"Initially, I had only intended for it to be used by the children at my placement school, although bizarrely it has spread and, looking at the demographics, people from India, New Zealand and the United States have seen my channel. One of my most successful videos is about making a dinosaur from a milk bottle. I am proud of it as well as myself for having the confidence to get it going.”

Martha took positive steps to beat the disconnection and isolation felt by many people during lockdown, using the time to make new connections and explore her interests.

“There’s a section on Twitter called ‘edutwitter’ and it’s a community of teaching and educational professionals all sharing their advice and resources. This, my interest in education and holding the government to account, instigated my ‘Manifesto for Change’.

"On Twitter, I’ve been able to engage with many professionals and use their experiences to help draw up ideas I would one day like to present to the Department for Education and their accompanying legislators.”

Looking up

It’s not all doom and gloom for employment prospects.

“While the graduate labour market has suffered an immense downturn, it has not collapsed, some sectors are holding up and people with degrees are faring better than those without,”

says Charlie Ball, head of HE intelligence for Prospects at Jisc.

“Graduates who do well are adapting to the new situation with a flexible and innovative approach to their career goals.”

The ISE reported that while graduate jobs in some sectors, particularly retail and FMCG, have fallen sharply, other sectors are growing. The charitable and public sectors have increased hiring while IT and engineering are crying out for the talent they need.

And Adelle found the determination to put her disappointment aside and carry on job-hunting. She said:

“I reminded myself that negativity wouldn’t get me a job and I knew that a positive mindset could only support my chances.

"I focused on my final year studies, dissertations and exams. I developed my fitness by running every morning without fail. I kept researching my career options, took part in surveys and ended up being interviewed by the media about my situation. I also found another part-time job, which ended up being full time. All of this kept me occupied, working and developing, and it helped me to feel connected to everything that was happening.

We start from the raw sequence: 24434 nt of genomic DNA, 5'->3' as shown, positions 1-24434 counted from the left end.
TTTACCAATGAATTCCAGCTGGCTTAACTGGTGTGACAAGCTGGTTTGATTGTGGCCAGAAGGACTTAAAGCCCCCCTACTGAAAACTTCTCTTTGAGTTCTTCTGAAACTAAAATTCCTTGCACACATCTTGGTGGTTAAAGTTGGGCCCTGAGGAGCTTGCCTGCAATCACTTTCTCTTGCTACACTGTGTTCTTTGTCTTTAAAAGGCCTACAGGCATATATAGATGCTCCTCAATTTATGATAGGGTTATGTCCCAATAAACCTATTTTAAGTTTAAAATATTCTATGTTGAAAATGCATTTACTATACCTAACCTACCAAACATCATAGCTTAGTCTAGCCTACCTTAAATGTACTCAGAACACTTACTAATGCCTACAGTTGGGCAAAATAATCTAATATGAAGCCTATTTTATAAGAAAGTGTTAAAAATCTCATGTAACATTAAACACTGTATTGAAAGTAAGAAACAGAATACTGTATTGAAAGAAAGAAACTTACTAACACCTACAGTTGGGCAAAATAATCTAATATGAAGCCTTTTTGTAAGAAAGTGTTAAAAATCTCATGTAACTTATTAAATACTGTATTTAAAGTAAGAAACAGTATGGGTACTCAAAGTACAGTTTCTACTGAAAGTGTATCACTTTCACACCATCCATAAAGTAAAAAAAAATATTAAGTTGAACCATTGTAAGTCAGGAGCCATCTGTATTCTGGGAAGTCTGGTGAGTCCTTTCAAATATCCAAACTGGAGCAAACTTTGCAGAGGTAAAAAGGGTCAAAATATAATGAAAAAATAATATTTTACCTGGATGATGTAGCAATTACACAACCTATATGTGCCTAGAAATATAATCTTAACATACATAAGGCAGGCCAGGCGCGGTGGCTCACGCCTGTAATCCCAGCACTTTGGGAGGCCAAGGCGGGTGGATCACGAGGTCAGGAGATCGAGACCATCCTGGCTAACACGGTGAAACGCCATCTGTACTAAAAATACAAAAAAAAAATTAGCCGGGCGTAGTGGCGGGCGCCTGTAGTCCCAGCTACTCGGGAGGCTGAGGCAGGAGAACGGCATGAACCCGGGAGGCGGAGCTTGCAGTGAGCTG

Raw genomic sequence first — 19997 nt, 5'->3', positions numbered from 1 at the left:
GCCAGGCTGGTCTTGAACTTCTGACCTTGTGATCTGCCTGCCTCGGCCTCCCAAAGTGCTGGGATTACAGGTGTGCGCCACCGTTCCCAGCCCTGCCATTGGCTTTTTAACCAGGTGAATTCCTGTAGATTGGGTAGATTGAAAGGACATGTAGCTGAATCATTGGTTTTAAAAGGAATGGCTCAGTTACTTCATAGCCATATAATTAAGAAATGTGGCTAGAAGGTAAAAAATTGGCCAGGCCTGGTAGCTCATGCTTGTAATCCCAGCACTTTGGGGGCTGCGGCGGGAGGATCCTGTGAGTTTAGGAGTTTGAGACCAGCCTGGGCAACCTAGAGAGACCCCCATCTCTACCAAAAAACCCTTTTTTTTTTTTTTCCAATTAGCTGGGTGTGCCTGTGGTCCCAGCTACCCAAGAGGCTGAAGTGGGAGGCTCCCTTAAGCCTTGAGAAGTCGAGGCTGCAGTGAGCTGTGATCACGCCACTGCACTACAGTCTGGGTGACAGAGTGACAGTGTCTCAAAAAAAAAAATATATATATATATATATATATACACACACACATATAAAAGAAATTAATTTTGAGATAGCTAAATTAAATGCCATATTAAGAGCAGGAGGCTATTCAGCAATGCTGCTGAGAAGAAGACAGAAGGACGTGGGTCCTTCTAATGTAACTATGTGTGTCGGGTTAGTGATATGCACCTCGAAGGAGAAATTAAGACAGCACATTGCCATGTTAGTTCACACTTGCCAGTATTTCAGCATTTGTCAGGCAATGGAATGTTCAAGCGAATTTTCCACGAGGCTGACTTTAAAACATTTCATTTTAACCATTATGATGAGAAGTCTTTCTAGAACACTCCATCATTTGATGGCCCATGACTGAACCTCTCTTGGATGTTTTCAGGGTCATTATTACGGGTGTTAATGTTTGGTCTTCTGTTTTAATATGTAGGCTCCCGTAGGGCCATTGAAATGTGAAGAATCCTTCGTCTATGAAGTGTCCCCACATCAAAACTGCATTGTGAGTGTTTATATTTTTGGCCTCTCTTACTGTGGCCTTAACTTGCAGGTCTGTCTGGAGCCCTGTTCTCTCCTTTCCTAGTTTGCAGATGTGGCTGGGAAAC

“When university came to a close in May I juggled working in a warehouse with researching and applying for jobs in the legal and government sectors. I completed around ten online applications in the end, some taking a good few hours just for the initial stage.”

Triumph over adversity

It took six months for Adelle’s tenacity to pay off. After three interviews she landed a position with the police in a trainee detective role.

“I’m loving it and consider myself extremely lucky. Granted, at the start of the year it was certainly not the role I expected to find myself in, but I think it happened for a reason. The role is diverse, challenging and enjoyable every day. Only two months in and I’ve done things that I never expected I would do. I have found it to be a blessing in the midst of COVID-19.”

Future trends

As many graduate employers plan their recruitment for 2021, it’s reasonable to anticipate similar trends to what we’ve seen this year. ISE predicts hiring across the board will probably be slightly down and employers will continue to innovate with virtual interviews and assessment centres.

While Adelle, Louise and Martha have seen their resolve pay off, many students showing the same determination have not had the same positive outcomes. Supporting all students with advice and guidance as they embark on their careers is more important than ever.

Find out more

Read advice, guidance and case studies on Prospects, at Jisc, and a weekly graduate labour market update on Luminate.

This story is featured as part of our annual review 2020-21. Read the other stories.